The premier says he met with the heads of regional health authorities in the area to find out more about the disease’s spread in the city’s long-term care homes and seniors residences.

Legault says the biggest issue remains attracting staff, but other matters discussed included bringing all private long-term care homes under the public system and the issue of some long-term care homes not having a senior manager overseeing operations.

- Canadian Press

1:50 p.m. EDT

Quebec reports 50 new deaths

Quebec is reporting an additional 50 deaths today linked to COVID-19, bringing the provincial total to 3,401.

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Provincial health authorities also reported 41,420 confirmed cases, an increase of 696 in the past 24 hours.

Premier Francois Legault noted it has been some time since those numbers have been that low as he wrapped up a two-day visit to Montreal, the epicentre of COVID-19 cases and deaths in the province.

Legault says the province will give Montreal one million masks to distribute and provide $6-billion to transit agencies in the Montreal area to make masks more widely available.

- Canadian Press

1:20 p.m. EDT

PEI moving up some reopenings

Prince Edward Island is accelerating its Renew PEI Together plan by planning to reinstate some services sooner.

Phase two of the plan will still begin May 22 as scheduled, but the third phase will now begin June 1 instead of June 12.

Premier Dennis King says the decision was based on several factors, including the lack of new cases of COVID-19 on the Island in the last 17 days.

Phase three would allow gatherings of up to 15 people indoors and 20 people outdoors, organized recreational activities and the opening of child care centres and in-room dining.

- Canadian Press

10:45 a.m. EDT

Ontario adjusts case numbers due to glitch

Ontario is reporting 341 new COVID-19 cases today and 27 more deaths.

The province also says that due to a glitch, Thursday’s numbers were under-reported, so there were actually 345 new cases that day, instead of the reported 258.

The new total of cases in the province is 21,922, including 1,825 deaths and 16,641 cases that have been resolved.

The adjusted numbers mean that the growth rate of new cases has been a steady 1.6 per cent over the past three days.

- The Canadian Press

10:20 a.m. EDT

Newfoundland and Labrador confirms schools not reopening

Schools in Newfoundland and Labrador will be closed for the rest of the school year, the province’s education minister confirmed today.

Brian Warr says in-school instruction has been cancelled for the year and a plan for September will cover various scenarios depending on the situation with the COVID-19 pandemic at the time.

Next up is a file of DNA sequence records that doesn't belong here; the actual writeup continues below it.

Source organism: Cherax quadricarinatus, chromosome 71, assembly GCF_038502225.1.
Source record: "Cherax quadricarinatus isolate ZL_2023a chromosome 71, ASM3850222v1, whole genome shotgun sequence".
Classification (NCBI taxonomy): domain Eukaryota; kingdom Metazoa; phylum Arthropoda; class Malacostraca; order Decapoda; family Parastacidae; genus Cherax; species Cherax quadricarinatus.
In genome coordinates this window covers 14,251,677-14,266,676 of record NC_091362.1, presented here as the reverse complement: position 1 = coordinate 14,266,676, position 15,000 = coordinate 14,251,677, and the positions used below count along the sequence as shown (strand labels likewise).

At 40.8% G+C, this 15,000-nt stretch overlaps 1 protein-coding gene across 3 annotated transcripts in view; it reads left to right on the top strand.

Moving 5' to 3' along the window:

Warr says parents and students in the province’s English and French school districts are encouraged to continue their studies with teachers through Google Classroom and other online tools.

The department says 2,500 students in the English School District have received devices like laptops and tablets out of 4,000 identified as in need, and more devices are being sourced.

- The Canadian Press

10:15 a.m. EDT

Scheer calls for return of Parliament

Conservative Leader Andrew Scheer is again calling for a return of Parliament.

The House of Commons stands adjourned until May 25, though has returned several times in a modified form to pass emergency aid legislation.

Committees are also still meeting virtually, and a special one dealing solely with response to the COVID-19 pandemic meets twice a week virtually and once in person.

But Scheer says as restrictions begin to lift across the country and a slow economic recovery begins, it is even more important to be able to keep the Liberal government accountable for the billions in aid they’ve spent.

- The Canadian Press

9:20 a.m. EDT

Yukon to announce reopening plan

Yukon Premier Sandy Silver is expected to announce what he says will be a comprehensive reopening plan as the territory copes with the COVID-19 pandemic.

In a social media message posted earlier this week Silver says the announcement will come today but he also says his government is not ready to declare the risk has ended in Yukon.

The last case of the new coronavirus was reported in the territory on April 20 and health officials say all 11 cases recorded since the start of the pandemic have now recovered.

Entry into Yukon is still banned to all but residents, non-resident family members, deliveries or anyone transiting the territory to a neighbouring jurisdiction, but those people must stay on prescribed routes and complete their trip within 24 hours.

- The Canadian Press

4 a.m. EDT

Group seeks federal funding as part of a national grief strategy